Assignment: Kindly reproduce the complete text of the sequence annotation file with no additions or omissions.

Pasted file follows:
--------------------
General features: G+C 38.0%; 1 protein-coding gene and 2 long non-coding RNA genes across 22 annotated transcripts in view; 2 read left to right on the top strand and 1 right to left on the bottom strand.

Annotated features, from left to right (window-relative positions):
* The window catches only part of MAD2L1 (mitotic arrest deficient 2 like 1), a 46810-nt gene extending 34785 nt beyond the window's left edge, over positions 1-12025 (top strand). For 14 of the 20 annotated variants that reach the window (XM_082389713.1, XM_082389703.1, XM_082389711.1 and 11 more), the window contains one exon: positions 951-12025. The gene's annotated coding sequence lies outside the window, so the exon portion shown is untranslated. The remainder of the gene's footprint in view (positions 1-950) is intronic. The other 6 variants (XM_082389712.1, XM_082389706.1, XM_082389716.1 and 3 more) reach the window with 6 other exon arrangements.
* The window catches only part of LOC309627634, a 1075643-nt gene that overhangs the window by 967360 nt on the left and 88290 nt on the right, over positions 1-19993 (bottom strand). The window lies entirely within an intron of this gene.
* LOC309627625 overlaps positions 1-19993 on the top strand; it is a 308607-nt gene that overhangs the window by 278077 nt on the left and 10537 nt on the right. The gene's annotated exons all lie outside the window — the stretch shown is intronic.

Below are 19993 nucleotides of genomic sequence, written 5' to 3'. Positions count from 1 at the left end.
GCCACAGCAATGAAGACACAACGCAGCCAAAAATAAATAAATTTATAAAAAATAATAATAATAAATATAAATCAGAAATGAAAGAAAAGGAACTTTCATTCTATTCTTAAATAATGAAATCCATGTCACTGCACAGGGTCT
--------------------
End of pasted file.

General features: G+C 38.0%; 1 protein-coding gene and 2 long non-coding RNA genes across 22 annotated transcripts in view; 2 read left to right on the top strand and 1 right to left on the bottom strand.

Annotated features, from left to right (window-relative positions):
* The window catches only part of MAD2L1 (mitotic arrest deficient 2 like 1), a 46810-nt gene extending 34785 nt beyond the window's left edge, over positions 1-12025 (top strand). For 14 of the 20 annotated variants that reach the window (XM_082389713.1, XM_082389703.1, XM_082389711.1 and 11 more), the window contains one exon: positions 951-12025. The gene's annotated coding sequence lies outside the window, so the exon portion shown is untranslated. The remainder of the gene's footprint in view (positions 1-950) is intronic. The other 6 variants (XM_082389712.1, XM_082389706.1, XM_082389716.1 and 3 more) reach the window with 6 other exon arrangements.
* The window catches only part of LOC309627634, a 1075643-nt gene that overhangs the window by 967360 nt on the left and 88290 nt on the right, over positions 1-19993 (bottom strand). The window lies entirely within an intron of this gene.
* LOC309627625 overlaps positions 1-19993 on the top strand; it is a 308607-nt gene that overhangs the window by 278077 nt on the left and 10537 nt on the right. The gene's annotated exons all lie outside the window — the stretch shown is intronic.

Below are 19993 nucleotides of genomic sequence, written 5' to 3'. Positions count from 1 at the left end.
GCCACAGCAATGAAGACACAACGCAGCCAAAAATAAATAAATTTATAAAAAATAATAATAATAAATATAAATCAGAAATGAAAGAAAAGGAACTTTCATTCTATTCTTAAATAATGAAATCCATGTCACTGCACAGGGTCT